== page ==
JURI Committee approves the Proposal for the Directive
On 26 February 2019, JURI Committee on Legal Affairs approved the text of the Proposal for the Directive on copyright in the Digital Single Market, despite the protests on the streets.
The Proposal was approved with 16 votes in favour and 9 votes against. It is now on the MEPs to say their final word on the faith of the Directive. This is expected to take place on the plenary session of the European Parliament between 25 and 28 March 2019.
Despite some positive aspects the Directive, its overall assessment remains negative (more about this here). Especially the exception for education, which has been the main focus of IPI as the legal adviser of the Ministry of Education, Science and Sport, lost some of its positive aspects in the trilogue:
– according to the newest proposal, the member states could prevent the teachers to benefit from the exception when licenses are easily available on the market,
– museums and libraries, performing educational activities, will not be able to benefit from the exception,
– each member state will be able to define the extent to which a work can be used.
The listed changes will narrow down the exception for education and will not facilitate the work of teachers in the classroom, even less will it stimulate cross-border educational activities and the harmonization of the exception in EU, which should be the the purpose of the Directive.
The Internet Archive will file an appeal against an unfair decision that ignores the value of the libraries’ work
The Internet Archive is a non-profit organization that maintains the Open Library, a digital library index, and is dedicated to preserving knowledge. As many of the works in the Internet Archive are under copyright, the Archive uses a system of controlled digital lending based on digital rights management to prevent unauthorized downloading or copying of copyrighted books. In March 2020, due to the circumstances surrounding the COVID-19 pandemic, the Internet Archive established the National Emergency Library, eliminating the waiting lists used in the Open Library and expanding access to books for all readers. In June 2020, the Emergency National Library faced a lawsuit from four book publishers and was ultimately closed.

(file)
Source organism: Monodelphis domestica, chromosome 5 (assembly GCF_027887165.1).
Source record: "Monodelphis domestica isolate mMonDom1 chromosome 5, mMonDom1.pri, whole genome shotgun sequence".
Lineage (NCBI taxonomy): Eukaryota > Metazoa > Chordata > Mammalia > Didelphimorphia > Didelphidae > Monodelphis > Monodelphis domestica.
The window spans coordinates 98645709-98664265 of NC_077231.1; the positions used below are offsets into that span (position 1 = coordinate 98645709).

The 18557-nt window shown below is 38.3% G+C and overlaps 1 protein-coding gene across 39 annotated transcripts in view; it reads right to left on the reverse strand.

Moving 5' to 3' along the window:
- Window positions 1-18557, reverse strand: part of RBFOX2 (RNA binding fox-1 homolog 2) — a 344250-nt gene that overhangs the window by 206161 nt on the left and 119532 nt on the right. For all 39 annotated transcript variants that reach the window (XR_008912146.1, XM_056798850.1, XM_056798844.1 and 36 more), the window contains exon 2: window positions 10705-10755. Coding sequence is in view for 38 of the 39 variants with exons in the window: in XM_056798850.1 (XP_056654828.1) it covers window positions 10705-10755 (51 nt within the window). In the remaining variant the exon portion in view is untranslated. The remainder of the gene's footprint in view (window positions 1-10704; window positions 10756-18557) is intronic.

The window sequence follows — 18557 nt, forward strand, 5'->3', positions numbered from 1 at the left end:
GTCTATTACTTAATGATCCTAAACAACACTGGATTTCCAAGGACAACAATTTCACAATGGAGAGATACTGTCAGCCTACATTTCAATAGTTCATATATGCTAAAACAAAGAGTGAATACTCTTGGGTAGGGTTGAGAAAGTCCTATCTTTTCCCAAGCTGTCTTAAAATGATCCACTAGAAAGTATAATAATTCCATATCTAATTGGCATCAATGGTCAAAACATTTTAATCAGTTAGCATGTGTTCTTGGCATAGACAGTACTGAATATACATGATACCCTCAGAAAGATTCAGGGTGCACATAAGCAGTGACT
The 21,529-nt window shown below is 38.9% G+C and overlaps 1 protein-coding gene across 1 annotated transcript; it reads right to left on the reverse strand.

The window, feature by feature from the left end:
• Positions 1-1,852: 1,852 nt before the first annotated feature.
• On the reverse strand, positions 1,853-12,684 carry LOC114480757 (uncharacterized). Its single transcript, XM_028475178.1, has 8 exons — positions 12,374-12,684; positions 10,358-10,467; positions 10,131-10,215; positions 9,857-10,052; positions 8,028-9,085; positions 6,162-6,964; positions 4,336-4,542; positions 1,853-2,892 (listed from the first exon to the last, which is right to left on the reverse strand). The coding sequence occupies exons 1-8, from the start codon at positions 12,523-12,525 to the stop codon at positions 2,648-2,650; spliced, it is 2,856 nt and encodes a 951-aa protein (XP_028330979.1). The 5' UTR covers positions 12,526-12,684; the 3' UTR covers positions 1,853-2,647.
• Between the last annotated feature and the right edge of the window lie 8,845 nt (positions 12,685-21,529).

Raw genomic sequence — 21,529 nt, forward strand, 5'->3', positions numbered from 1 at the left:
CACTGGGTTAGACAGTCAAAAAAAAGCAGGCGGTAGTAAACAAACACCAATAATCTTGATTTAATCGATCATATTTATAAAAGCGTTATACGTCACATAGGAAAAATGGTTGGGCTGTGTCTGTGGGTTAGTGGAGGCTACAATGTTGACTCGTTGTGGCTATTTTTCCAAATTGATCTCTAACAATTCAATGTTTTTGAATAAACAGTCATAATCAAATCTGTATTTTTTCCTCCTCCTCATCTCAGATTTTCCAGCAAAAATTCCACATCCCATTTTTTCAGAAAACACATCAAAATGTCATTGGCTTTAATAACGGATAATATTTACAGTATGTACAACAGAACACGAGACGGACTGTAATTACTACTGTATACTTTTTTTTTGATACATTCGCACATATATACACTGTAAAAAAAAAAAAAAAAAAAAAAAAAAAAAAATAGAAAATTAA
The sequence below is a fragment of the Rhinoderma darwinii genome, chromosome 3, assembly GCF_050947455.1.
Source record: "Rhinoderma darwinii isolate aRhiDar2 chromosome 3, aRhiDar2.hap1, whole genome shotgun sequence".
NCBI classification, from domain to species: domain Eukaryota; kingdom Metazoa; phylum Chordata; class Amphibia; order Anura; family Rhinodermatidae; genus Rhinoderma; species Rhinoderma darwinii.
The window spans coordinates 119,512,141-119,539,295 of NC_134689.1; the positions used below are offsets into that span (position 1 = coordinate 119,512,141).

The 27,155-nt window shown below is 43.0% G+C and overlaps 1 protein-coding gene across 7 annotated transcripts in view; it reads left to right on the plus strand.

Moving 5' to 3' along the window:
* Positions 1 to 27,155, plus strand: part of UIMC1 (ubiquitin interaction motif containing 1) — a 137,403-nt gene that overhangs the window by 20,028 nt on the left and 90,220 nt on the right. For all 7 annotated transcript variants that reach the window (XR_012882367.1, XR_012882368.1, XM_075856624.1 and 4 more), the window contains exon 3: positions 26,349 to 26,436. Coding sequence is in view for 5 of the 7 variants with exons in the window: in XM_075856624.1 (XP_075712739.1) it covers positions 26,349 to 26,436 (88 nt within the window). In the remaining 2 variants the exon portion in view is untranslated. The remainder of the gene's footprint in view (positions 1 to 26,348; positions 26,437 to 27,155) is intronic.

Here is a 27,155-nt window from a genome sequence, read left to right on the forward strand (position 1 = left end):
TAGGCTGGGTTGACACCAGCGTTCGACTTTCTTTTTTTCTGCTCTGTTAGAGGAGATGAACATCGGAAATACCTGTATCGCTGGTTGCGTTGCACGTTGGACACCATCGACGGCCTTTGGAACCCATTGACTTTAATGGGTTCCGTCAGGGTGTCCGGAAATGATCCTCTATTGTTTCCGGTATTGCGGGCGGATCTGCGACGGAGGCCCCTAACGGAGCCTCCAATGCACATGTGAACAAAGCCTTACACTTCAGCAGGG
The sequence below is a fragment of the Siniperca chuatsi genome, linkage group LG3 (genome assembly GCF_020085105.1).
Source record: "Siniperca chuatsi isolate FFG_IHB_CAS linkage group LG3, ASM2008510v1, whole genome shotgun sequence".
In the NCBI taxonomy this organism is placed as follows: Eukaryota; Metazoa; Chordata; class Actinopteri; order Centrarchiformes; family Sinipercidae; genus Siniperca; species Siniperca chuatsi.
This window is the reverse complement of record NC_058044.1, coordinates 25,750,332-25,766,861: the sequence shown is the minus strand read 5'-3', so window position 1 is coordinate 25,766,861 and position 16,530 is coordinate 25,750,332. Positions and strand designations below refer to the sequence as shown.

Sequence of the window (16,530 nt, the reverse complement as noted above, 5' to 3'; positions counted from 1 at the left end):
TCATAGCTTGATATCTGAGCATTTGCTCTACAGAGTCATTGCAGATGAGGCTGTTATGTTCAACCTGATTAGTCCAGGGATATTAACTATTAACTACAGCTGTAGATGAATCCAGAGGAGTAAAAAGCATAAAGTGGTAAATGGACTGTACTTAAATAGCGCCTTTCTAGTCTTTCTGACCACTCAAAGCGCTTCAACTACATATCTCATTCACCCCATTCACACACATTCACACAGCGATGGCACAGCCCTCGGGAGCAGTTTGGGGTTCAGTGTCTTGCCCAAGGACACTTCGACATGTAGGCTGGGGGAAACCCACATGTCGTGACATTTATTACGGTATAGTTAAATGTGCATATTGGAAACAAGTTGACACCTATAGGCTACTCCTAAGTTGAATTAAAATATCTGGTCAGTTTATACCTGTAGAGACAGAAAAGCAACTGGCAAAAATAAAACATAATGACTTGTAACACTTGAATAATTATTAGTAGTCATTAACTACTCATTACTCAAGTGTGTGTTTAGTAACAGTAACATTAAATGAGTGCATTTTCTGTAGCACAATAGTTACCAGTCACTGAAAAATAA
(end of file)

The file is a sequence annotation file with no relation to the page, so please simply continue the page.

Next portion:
The 43rd session of the WIPO Standing Committee on Copyright and Related Rights (hereinafter SCCR) made substantial progress on the issues advocated by the A2K Coalition (Access to Knowledge Coalition), which IPI is a member of. This year’s session was the most productive on the issues of exceptions and limitations. James Love (Knowledge Ecology International), a long-time observer at WIPO, described the outcome and the impact of the public interest community as the strongest since the conclusion of the Marrakech Treaty, which brought global copyright exceptions for the benefit of the blind and visually impaired.
Today, March 17, 2023, a symposium on law in the information society is taking place in the golden lecture hall of the Faculty of Law in Ljubljana. Dr. Maja Bogataj Jančič will present copyright aspects of artificial intelligence at the symposium.
The third day of the 43rd session of the WIPO Standing Committee on Copyright and Related Rights is intended for discussion on the topic of exceptions and limitations to copyright, especially in connection with the right to research.